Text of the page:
February 19, 2011

Intentional Community Cartoons!

We all do love making fun of ourselves.  I found these in the book Is It Utopia Yet?: An Insider’s View of Twin Oaks Community in its 26th Year by Kat Kinkade

(Click on the images and they’ll enlarge.)

February 19, 2011

Emma Goldman Finishing School, Part II

We were invited back to the Emma Goldman Finishing School on Beacon Hill in Seattle for a Wednesday night community dinner.  It was really good to see everyone again, and it’s a whole different experience walking into a house where you’ve already spent some time (esp. coming late to a community meal), a whole different level of comfort/discomfort to get used to.  An applicant had also been invited to the dinner so everyone could meet him.

I felt a little (just a little) guilty about asking a bunch of questions about the community after Max and I had already kind of “gotten our chance” the previous week, but I couldn’t help it.  There were questions, they needed answers.  I asked the community members how they dealt with oppression (sexism, racism, homophobia) within their community; if Emma’s had always been majority white, why this was, and if they were doing anything to change it; and what the individual members’ biggest challenges had been.  Their responses were varied and really interesting, especially when I (again, can’t help it!) compare them to the TTT’s situation.  Since the Emma Goldman Finishing School is a community focused on social justice, members seem to be quite able to identify oppression and express their concerns.  What to do about it is a different matter, as I know from my experiences with the TTT.  Historically, classism seems to have been a major concern at Emma’s, especially with the 100% income-sharing community economy they have adopted (see Emma Goldman Finishing School, Part I).  Racism has also been a heated discussion topic, especially since the community has always been mostly white.  When I asked why this is, those who responded seemed to agree that theirs has been a “white culture” from the start — the founders were all white, and the issues that the community is used to addressing are issues with which white activists are usually involved.  As a community they have thought of joining forces with activist communities of color… I should have mentioned the Coalition of Anti-Racist Whites in Seattle, which might be of help.

I loved Emma’s and found everyone there to be warm and welcoming to us, but I do hope that they aren’t complacent about this “white culture.”  The importance of having different perspectives, experiences, understandings, and support systems exist within a community dedicated to anti-oppression is something about which the TTT talks at length.  I feel that I have a deeper understanding of sexism than racism in my life, so the easiest way I can express what I’m thinking is: “I would not feel comfortable living in an otherwise all-male community (regardless of its stated politics) because I would fear that my voice would not be heard on issues where my perspective is different than that of a male’s.”  It has been similarly difficult for people of color to live in majority white communities (the TTT is an example), which means, to me, that racism is happening in those communities.  I think this needs to be addressed head-on in communities which identify themselves as anti-racist (obviously it should be addressed in ALL communities, ideally).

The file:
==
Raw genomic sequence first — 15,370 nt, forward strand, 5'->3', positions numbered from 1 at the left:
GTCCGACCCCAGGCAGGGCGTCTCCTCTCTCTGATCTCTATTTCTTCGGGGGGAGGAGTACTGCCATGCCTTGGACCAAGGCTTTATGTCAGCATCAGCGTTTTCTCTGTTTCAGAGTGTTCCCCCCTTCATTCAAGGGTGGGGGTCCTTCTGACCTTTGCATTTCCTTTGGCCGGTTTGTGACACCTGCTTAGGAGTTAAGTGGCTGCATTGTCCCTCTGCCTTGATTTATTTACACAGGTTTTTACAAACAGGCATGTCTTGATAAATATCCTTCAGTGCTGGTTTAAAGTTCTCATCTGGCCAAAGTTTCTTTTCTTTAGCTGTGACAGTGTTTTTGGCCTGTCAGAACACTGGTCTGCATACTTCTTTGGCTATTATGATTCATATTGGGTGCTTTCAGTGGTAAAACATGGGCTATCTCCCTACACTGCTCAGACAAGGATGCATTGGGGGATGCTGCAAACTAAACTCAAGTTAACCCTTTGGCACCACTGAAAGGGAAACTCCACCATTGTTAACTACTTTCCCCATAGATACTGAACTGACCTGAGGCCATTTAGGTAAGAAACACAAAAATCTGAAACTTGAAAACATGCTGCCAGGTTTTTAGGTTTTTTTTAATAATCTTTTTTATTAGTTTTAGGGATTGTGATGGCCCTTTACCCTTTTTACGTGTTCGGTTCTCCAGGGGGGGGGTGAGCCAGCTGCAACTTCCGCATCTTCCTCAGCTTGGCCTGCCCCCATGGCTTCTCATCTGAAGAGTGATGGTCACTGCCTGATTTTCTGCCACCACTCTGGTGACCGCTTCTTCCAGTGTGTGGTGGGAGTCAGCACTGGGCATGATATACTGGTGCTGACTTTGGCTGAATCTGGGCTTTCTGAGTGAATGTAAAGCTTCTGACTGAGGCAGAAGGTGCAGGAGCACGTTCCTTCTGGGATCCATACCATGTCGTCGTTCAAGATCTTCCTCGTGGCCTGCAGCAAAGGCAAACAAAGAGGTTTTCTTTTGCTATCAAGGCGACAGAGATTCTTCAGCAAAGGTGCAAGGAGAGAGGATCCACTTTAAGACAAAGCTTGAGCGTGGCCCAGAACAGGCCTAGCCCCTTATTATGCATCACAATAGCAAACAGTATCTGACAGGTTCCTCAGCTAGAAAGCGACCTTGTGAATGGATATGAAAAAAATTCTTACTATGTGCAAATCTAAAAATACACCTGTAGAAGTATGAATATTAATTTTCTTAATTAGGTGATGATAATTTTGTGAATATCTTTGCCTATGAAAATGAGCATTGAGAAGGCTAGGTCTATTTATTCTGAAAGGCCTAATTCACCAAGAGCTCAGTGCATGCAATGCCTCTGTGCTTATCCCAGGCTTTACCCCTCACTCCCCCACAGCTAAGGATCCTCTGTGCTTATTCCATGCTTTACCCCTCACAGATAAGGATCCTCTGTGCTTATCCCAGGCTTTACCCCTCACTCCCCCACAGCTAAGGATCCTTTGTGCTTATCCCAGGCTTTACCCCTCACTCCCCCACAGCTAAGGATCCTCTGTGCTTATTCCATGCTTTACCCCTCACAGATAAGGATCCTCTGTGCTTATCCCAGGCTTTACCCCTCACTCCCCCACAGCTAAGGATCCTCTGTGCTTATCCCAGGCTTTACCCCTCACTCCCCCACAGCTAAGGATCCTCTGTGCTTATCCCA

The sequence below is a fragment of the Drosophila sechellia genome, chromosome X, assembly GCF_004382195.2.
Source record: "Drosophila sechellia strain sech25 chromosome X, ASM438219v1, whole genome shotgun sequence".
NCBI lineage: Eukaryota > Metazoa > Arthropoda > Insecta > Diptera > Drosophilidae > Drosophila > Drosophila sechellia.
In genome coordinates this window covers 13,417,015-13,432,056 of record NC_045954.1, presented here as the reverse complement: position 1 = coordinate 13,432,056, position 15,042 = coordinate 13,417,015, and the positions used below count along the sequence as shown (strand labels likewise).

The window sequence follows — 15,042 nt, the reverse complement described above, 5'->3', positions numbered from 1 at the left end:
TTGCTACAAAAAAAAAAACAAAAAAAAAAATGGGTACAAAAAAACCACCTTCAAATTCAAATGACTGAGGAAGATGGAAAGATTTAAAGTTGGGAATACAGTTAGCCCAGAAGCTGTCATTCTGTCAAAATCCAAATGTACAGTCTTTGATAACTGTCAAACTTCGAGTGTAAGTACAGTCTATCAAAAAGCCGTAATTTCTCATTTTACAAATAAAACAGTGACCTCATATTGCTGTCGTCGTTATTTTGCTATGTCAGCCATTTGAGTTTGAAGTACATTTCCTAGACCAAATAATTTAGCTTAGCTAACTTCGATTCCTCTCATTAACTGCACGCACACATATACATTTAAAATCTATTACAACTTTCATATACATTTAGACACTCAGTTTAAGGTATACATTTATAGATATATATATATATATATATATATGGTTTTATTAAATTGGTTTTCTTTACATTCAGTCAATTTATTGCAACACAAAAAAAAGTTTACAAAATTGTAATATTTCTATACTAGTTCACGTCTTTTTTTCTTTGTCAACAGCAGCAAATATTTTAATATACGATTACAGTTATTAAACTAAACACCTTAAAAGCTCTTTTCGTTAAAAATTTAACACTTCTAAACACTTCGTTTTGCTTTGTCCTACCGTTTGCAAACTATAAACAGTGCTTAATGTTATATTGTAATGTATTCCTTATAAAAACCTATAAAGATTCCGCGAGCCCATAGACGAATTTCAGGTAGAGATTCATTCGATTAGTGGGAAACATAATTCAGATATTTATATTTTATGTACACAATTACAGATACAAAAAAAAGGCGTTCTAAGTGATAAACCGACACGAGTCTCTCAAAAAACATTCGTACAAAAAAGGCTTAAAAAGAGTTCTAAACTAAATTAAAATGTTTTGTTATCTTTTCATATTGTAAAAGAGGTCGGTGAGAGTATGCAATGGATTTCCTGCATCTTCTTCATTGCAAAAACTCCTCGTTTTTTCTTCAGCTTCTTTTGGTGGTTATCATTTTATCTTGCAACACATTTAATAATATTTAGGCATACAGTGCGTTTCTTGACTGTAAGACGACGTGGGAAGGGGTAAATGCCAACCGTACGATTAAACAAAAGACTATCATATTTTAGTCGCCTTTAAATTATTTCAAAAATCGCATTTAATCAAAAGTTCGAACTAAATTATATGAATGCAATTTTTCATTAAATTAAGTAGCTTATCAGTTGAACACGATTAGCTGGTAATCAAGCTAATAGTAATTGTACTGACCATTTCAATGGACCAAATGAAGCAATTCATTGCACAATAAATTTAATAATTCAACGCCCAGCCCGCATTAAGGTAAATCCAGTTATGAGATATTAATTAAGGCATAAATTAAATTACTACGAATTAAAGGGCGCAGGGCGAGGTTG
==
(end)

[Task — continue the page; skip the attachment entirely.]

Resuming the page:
It might seem like I’m picking on Emma’s, given that plenty of other communities struggle with these issues and I haven’t pointed them out.  The reader should know that the Emma Goldman Finishing School is one of the most politically radical, putting-theory-into-practice communities we’ve visited, and I greatly admire them for it.  Given their focus on social justice (and the fact that Emma’s is considered to be a safe space for many people who live outside mainstream norms) I was surprised by the fact that their members had always been majority white, and I simply hope that this issue is addressed asap, in their community as well as in ours.


February 19, 2011

Community Agreement to Maintain a Safe Space for Dialogue

We are currently staying with the Lakeside Collective in Seattle; the following is written on a board in the living room where community meetings take place.  I thought we all (the TTT, the world) might benefit from it.


  • respect individual experiences
  • be self-responsive (take care of yourself)
  • confidentiality
  • respect
  • open-mindedness
  • compassionate accountability: we “call out” issues (not people) because we are all lovingly invested in collective growth
  • trust and respect the process: we are all folks in process
  • this is a space to be honest: use your best words
  • balance participation: speaking and listening
  • listen to learn, not just to speak
  • say “Check” when done speaking
  • silence is okay — it’s a space for processing
  • mutual responsibility to define terms
  • acknowledge the vibe!
  • we are going to make mistakes: discomfort is part of the process
  • compassion (loving heart) — trust we are all invested in collective growth as our common goal
  • speak from your experience (avoid generalizations)
February 16, 2011

Dumpster Score #16: Lynnwood

That’s right, two in a row.  Gotta love TJ’s.

Trader Joe’s: 6 apples, 4 avocados, bag mini zucchini, 21 regular zucchini, 2 salmon fillets, container fresh guacamole, 8 mini eclaires, 12 boxes tomatoes, 2 boxes strawberries, box grapes, box cucumbers, 2 boxes cherry tomatoes, 3 bags green beans, bag cauliflower florets, box pancake mix, 3 lbs pasta, box mushrooms, bag pears, bottle champagne pear vinaigrette, 2 romaine heads, bag oranges

February 16, 2011

Dumpster Score #15: Lynnwood

Trader Joe’s: 5 cartons eggs, 1 container crescent rolls, 1 bag salty crackers, 8 avocados, 4 carrot muffins, 6 bags mixed greens, 3 heads romaine lettuce, 1 bottle Thai yellow curry sauce, 2 sticks pure butter, 2 sushimi grade wild ahi, 1 wedge Swiss cheese, 11 lbs fondue brie (that’s a lot of brie!), 1 bouquet flowers